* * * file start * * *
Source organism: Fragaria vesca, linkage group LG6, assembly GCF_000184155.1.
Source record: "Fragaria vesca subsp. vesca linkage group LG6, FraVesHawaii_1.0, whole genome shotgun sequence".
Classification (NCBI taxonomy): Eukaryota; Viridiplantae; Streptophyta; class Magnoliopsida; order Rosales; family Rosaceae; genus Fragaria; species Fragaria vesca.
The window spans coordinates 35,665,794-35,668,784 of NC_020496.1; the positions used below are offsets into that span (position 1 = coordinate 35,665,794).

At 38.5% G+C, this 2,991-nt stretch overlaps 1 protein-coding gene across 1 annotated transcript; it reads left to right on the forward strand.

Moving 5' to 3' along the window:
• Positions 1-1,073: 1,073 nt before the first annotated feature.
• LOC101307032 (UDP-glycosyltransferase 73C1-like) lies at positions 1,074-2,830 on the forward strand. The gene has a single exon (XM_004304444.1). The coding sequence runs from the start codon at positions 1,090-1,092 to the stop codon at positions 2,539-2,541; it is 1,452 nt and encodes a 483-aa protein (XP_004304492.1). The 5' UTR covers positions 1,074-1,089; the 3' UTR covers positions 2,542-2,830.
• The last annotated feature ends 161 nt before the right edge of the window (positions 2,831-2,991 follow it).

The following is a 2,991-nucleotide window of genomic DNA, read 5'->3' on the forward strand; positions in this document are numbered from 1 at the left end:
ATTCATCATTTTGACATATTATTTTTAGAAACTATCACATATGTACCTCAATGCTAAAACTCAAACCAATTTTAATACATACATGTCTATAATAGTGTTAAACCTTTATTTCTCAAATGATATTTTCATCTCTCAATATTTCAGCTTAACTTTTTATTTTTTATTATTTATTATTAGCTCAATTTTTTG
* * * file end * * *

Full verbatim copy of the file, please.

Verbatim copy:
Source organism: Fragaria vesca, linkage group LG6, assembly GCF_000184155.1.
Source record: "Fragaria vesca subsp. vesca linkage group LG6, FraVesHawaii_1.0, whole genome shotgun sequence".
Classification (NCBI taxonomy): Eukaryota; Viridiplantae; Streptophyta; class Magnoliopsida; order Rosales; family Rosaceae; genus Fragaria; species Fragaria vesca.
The window spans coordinates 35,665,794-35,668,784 of NC_020496.1; the positions used below are offsets into that span (position 1 = coordinate 35,665,794).

At 38.5% G+C, this 2,991-nt stretch overlaps 1 protein-coding gene across 1 annotated transcript; it reads left to right on the forward strand.

Moving 5' to 3' along the window:
• Positions 1-1,073: 1,073 nt before the first annotated feature.
• LOC101307032 (UDP-glycosyltransferase 73C1-like) lies at positions 1,074-2,830 on the forward strand. The gene has a single exon (XM_004304444.1). The coding sequence runs from the start codon at positions 1,090-1,092 to the stop codon at positions 2,539-2,541; it is 1,452 nt and encodes a 483-aa protein (XP_004304492.1). The 5' UTR covers positions 1,074-1,089; the 3' UTR covers positions 2,542-2,830.
• The last annotated feature ends 161 nt before the right edge of the window (positions 2,831-2,991 follow it).

The following is a 2,991-nucleotide window of genomic DNA, read 5'->3' on the forward strand; positions in this document are numbered from 1 at the left end:
ATTCATCATTTTGACATATTATTTTTAGAAACTATCACATATGTACCTCAATGCTAAAACTCAAACCAATTTTAATACATACATGTCTATAATAGTGTTAAACCTTTATTTCTCAAATGATATTTTCATCTCTCAATATTTCAGCTTAACTTTTTATTTTTTATTATTTATTATTAGCTCAATTTTTTG